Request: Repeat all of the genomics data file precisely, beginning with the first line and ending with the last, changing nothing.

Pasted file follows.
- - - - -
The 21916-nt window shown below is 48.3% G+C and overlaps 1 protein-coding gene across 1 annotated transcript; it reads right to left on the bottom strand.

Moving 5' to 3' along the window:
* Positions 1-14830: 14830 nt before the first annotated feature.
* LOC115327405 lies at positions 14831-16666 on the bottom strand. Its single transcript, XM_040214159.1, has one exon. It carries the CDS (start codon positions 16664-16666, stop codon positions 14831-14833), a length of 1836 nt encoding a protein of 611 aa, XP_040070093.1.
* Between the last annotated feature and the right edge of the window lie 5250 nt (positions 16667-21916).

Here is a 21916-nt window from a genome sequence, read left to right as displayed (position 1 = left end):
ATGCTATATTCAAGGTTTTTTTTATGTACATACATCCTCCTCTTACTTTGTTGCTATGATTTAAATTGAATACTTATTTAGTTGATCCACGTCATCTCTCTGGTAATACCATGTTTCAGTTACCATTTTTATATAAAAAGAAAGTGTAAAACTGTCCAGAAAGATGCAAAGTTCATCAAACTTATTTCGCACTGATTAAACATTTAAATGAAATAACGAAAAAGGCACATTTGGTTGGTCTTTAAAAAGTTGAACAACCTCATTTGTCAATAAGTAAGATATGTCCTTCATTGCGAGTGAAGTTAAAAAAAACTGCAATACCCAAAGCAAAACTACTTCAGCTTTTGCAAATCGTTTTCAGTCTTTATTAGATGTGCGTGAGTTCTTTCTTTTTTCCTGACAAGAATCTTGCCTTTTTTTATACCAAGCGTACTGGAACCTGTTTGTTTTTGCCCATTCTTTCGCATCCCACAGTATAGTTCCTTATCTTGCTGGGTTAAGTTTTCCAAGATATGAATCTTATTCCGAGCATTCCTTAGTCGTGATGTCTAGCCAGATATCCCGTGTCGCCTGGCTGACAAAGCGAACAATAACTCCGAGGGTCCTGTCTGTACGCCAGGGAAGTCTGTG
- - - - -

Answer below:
The 21916-nt window shown below is 48.3% G+C and overlaps 1 protein-coding gene across 1 annotated transcript; it reads right to left on the bottom strand.

Moving 5' to 3' along the window:
* Positions 1-14830: 14830 nt before the first annotated feature.
* LOC115327405 lies at positions 14831-16666 on the bottom strand. Its single transcript, XM_040214159.1, has one exon. It carries the CDS (start codon positions 16664-16666, stop codon positions 14831-14833), a length of 1836 nt encoding a protein of 611 aa, XP_040070093.1.
* Between the last annotated feature and the right edge of the window lie 5250 nt (positions 16667-21916).

Here is a 21916-nt window from a genome sequence, read left to right as displayed (position 1 = left end):
ATGCTATATTCAAGGTTTTTTTTATGTACATACATCCTCCTCTTACTTTGTTGCTATGATTTAAATTGAATACTTATTTAGTTGATCCACGTCATCTCTCTGGTAATACCATGTTTCAGTTACCATTTTTATATAAAAAGAAAGTGTAAAACTGTCCAGAAAGATGCAAAGTTCATCAAACTTATTTCGCACTGATTAAACATTTAAATGAAATAACGAAAAAGGCACATTTGGTTGGTCTTTAAAAAGTTGAACAACCTCATTTGTCAATAAGTAAGATATGTCCTTCATTGCGAGTGAAGTTAAAAAAAACTGCAATACCCAAAGCAAAACTACTTCAGCTTTTGCAAATCGTTTTCAGTCTTTATTAGATGTGCGTGAGTTCTTTCTTTTTTCCTGACAAGAATCTTGCCTTTTTTTATACCAAGCGTACTGGAACCTGTTTGTTTTTGCCCATTCTTTCGCATCCCACAGTATAGTTCCTTATCTTGCTGGGTTAAGTTTTCCAAGATATGAATCTTATTCCGAGCATTCCTTAGTCGTGATGTCTAGCCAGATATCCCGTGTCGCCTGGCTGACAAAGCGAACAATAACTCCGAGGGTCCTGTCTGTACGCCAGGGAAGTCTGTG